If Yankees Cone-less, chances slim

September 15, 1997|By Ken Rosenthal

The Orioles played the Yankees for the final time last night, but what did it matter? This great rivalry that lost meaning in September might not even resume in October.

Logically, the teams with the best records in the American League still figure to meet in the ALCS. But there's no guarantee the Orioles would beat Seattle in the Division Series, and even less of a guarantee the Yankees would defeat Cleveland.

Indeed, with the status of David Cone so uncertain, Orioles-Indians might be more of an ALCS preview than Orioles-Yankees, not that anyone will notice from the back-to-back doubleheaders these next two days.

Only one of the four pitching matchups will feature proven major leaguers. Clearly, the return of Eric Davis from colon-cancer surgery will be far more significant than anything taking place on the field.

Still, just as the Orioles-Mariners series could hinge on Randy Johnson -- he pitched six scoreless innings in his return Saturday night -- the Yankees-Indians series could hinge on Cone.

It's difficult to imagine the Yankees winning if their 34-year-old ace remains sidelined with a sore right shoulder. And even if Cone recovers, that doesn't mean he'll be able to pitch effectively.

A source close to Cone told the New York Daily News that the pitcher was "scared to death" by his outlook. Informed of that remark yesterday, Cone said, "I wouldn't say that, but certainly I'm concerned."

The earliest he could return is a week from today. He is scheduled to pitch a simulated game Wednesday. After that, the Yankees again will re-evaluate him.

"I'm really confident that after the next test Wednesday, I'll start a game, one way or another," Cone said. "I might not get anybody out, but I'll start a game."

How's that for confidence?

If Cone is healthy, he likely would start Game 1 of the Division Series. Left-handers Andy Pettitte and David Wells would pitch Games 2 and 3, and Cone and Pettitte could return, if necessary, for Games 4 and 5.

The Yankees would catch one break -- their series would include two days off, the Orioles-Mariners series only one. That would enable Cone and Pettitte to avoid pitching on short rest if they had to return.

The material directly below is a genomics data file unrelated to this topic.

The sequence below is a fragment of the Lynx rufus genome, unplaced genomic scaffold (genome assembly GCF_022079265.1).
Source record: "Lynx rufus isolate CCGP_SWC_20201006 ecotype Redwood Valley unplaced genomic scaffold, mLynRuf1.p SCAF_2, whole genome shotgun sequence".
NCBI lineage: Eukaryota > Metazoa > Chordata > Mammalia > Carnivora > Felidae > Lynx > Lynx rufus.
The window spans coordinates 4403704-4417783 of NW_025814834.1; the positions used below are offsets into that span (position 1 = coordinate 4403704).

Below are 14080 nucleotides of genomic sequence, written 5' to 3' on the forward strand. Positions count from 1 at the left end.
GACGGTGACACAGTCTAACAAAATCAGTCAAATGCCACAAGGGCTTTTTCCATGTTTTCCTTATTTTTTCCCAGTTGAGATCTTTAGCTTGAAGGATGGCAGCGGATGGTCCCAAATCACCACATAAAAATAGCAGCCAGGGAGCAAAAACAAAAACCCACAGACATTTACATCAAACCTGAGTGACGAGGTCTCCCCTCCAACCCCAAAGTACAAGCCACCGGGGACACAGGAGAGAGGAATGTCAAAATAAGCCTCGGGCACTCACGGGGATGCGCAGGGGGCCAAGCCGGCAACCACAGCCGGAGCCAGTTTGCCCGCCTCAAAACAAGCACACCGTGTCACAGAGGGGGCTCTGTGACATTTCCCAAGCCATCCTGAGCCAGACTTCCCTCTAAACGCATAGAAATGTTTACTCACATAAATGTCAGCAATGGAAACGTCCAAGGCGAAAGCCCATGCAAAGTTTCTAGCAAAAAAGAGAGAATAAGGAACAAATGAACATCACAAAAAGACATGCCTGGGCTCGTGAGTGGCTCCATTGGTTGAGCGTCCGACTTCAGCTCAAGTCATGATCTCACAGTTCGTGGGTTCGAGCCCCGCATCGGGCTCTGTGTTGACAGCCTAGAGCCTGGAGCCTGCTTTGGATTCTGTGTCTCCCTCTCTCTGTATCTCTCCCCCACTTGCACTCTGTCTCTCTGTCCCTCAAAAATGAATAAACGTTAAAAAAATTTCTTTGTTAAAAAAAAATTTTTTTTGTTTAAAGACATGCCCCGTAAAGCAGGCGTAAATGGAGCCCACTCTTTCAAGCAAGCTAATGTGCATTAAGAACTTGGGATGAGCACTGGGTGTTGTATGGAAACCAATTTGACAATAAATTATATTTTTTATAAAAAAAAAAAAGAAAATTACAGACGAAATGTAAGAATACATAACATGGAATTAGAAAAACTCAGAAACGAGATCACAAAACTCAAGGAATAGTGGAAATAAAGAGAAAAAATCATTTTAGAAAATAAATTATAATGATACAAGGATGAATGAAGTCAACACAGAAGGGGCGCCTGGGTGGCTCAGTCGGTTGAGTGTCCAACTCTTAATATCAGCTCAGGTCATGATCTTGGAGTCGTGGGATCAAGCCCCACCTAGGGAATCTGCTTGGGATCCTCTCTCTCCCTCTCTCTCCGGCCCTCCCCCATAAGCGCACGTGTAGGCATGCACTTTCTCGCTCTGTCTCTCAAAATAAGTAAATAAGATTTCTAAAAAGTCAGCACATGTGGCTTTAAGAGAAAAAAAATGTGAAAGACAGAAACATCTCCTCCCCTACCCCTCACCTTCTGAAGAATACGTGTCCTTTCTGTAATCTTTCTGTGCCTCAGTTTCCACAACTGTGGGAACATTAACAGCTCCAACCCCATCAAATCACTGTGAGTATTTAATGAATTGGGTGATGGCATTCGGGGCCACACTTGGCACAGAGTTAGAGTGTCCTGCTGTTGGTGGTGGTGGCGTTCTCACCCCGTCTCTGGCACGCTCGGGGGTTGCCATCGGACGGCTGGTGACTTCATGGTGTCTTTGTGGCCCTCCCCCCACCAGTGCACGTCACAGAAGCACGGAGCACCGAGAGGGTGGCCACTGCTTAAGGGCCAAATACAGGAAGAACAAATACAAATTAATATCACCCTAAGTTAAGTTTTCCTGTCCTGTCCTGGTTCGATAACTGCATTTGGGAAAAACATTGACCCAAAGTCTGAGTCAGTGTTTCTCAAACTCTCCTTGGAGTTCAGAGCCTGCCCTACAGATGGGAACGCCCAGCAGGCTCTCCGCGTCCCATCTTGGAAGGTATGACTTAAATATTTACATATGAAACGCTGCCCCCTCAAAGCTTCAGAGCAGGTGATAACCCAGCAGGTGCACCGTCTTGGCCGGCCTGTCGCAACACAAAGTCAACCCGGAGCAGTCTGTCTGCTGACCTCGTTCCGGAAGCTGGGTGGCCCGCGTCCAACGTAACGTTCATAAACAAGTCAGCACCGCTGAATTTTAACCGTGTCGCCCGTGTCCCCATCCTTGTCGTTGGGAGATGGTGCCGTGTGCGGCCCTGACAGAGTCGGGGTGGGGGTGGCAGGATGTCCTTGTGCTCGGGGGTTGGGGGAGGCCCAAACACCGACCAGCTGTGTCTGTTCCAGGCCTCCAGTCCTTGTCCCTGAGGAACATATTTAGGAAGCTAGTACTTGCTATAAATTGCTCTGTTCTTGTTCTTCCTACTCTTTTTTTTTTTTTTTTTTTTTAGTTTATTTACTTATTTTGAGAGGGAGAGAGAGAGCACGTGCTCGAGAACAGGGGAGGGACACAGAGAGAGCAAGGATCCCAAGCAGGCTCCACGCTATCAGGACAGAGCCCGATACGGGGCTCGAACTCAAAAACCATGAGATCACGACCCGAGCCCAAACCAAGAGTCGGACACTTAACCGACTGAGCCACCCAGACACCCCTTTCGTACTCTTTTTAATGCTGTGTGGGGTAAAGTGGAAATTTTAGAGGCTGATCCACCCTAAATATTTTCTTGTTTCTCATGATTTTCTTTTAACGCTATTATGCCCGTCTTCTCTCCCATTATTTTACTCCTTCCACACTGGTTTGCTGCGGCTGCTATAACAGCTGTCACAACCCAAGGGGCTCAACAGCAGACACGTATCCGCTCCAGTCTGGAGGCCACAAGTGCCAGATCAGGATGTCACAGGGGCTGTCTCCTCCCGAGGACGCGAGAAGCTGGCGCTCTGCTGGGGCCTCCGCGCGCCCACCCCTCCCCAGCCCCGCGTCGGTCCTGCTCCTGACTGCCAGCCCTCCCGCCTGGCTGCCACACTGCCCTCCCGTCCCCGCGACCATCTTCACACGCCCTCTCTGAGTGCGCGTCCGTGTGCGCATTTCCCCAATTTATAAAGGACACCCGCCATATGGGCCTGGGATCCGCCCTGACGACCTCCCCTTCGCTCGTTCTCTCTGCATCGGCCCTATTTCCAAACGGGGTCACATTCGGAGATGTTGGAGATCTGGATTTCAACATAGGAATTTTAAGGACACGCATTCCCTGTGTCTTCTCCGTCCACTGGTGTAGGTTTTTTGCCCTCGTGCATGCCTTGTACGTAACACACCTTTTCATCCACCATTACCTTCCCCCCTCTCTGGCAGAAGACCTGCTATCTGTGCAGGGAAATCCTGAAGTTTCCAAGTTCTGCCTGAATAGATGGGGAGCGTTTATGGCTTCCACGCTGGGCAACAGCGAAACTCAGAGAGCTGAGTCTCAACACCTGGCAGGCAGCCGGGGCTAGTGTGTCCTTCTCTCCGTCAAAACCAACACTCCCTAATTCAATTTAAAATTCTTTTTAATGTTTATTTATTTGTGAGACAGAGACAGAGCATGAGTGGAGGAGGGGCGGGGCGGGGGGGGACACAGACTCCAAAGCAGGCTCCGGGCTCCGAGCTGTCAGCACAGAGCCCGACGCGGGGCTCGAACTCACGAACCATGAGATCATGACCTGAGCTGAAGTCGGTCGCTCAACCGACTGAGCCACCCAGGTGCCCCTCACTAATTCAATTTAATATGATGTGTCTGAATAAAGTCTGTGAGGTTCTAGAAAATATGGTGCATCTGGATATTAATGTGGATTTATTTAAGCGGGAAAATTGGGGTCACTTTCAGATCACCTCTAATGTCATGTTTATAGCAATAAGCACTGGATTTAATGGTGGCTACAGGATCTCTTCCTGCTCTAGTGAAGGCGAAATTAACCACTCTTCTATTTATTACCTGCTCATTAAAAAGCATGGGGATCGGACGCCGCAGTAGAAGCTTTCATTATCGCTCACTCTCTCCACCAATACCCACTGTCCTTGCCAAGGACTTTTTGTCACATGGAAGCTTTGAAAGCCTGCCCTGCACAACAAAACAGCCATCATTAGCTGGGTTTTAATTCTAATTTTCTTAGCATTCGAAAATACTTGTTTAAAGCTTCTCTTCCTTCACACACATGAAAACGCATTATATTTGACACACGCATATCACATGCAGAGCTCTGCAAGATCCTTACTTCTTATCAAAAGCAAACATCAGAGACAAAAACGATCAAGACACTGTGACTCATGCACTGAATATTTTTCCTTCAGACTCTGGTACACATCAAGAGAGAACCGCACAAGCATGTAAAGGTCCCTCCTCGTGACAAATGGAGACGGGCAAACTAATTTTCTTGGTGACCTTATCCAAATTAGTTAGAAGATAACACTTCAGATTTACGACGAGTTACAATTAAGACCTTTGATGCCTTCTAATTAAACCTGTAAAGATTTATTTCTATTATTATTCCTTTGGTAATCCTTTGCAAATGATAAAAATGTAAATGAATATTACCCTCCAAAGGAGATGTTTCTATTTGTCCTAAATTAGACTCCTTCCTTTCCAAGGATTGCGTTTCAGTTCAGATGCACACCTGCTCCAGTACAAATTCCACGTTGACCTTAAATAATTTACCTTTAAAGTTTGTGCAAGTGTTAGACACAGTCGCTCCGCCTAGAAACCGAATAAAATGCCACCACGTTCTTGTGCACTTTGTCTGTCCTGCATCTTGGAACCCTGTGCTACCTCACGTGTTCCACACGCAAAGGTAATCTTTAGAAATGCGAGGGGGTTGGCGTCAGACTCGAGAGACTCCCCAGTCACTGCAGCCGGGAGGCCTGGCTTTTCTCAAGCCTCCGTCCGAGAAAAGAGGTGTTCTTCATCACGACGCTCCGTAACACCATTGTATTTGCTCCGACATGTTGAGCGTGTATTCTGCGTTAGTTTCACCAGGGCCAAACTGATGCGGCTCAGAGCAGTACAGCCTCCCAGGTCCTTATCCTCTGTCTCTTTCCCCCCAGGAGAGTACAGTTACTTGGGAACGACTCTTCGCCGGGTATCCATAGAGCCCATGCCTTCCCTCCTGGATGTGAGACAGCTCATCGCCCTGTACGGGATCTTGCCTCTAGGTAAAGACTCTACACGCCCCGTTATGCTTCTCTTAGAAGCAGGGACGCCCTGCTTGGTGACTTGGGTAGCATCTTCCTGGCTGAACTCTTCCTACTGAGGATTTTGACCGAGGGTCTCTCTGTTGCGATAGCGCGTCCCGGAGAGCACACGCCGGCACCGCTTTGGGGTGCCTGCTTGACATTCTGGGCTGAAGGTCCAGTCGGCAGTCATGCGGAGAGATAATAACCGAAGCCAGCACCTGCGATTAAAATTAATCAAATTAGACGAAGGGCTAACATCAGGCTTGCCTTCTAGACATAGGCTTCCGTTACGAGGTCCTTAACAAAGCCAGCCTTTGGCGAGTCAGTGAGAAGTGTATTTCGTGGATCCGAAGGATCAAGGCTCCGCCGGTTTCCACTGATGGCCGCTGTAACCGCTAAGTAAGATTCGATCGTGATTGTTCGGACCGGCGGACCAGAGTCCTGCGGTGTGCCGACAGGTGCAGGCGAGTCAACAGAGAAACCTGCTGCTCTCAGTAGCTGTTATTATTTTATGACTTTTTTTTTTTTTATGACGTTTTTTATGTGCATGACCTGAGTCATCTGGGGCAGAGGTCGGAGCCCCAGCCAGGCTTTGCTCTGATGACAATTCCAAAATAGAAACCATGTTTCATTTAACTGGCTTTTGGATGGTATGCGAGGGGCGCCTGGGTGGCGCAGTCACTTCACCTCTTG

And if Cone couldn't go?

The equation would change considerably.

Pettite would pitch Game 1 and perhaps come back on three days' rest for Game 3. Or, he could start 1 and 4, with Wells going in 2 and 5 and Dwight Gooden pitching the middle game.

Wells isn't exactly appealing behind Pettitte, not when he has lost five consecutive starts. And as well as Gooden pitched last night, manager Joe Torre would prefer that his Game 3 starter had a lower ERA.

True, the Yankees would play the first two games at home. True, they're 13-4 at Jacobs Field. And true, Cleveland's Big Three of Charles Nagy, Orel Hershiser and rookie Jaret Wright isn't all that imposing.

Heck, the Yankees also might have an advantage using Pettitte and Wells four times in a five-game series, because the Indians are only 18-16 against left-handed starters.

But all that avoids the issue.

The Yankees need Cone.

"He brings a lot to the table," Orioles manager Davey Johnson said.

"Pitching big games is something he's done a lot. I think they've got some options that are decent, but nothing like if you've got Cone."

The Orioles learned what Cone meant to the Yankees last season, when he underwent surgery to remove a career-threatening aneurysm from his pitching arm, then returned to go 3-1 with a 3.94 ERA in September.

His comeback this time is not as urgent, at least not for the regular season. The Yankees lead Anaheim by 7 1/2 games in the wild-card race. They're going to the postseason either way.

Still, the pitcher described his plight as "a race against the clock." The Yankees entered last night with the same record they had at this point last season. But they didn't have Cone.

"We all have an understanding that we have a chance to defend our championship," Cone said. "We also understand that we could easily go down to a team as good as us or better, including Baltimore.

"Anything can happen in the playoffs. We can get back to the World Series, or we can be beat. It may be one game that makes or breaks our season, as far as the postseason goes."

Cone wants to pitch that game.

Cone wants to pitch every game. But after years of high pitch counts and 200-inning seasons, it might be that he's finally wearing down.

The Orioles always considered the Yankees their biggest obstacle. They added Jimmy Key, diversified their offense and strengthened their bullpen with the idea of beating New York in the regular season, and then in the postseason.

They'll accomplish half their task when they capture their division.

The other half might take care of itself.

Pub Date: 9/15/97

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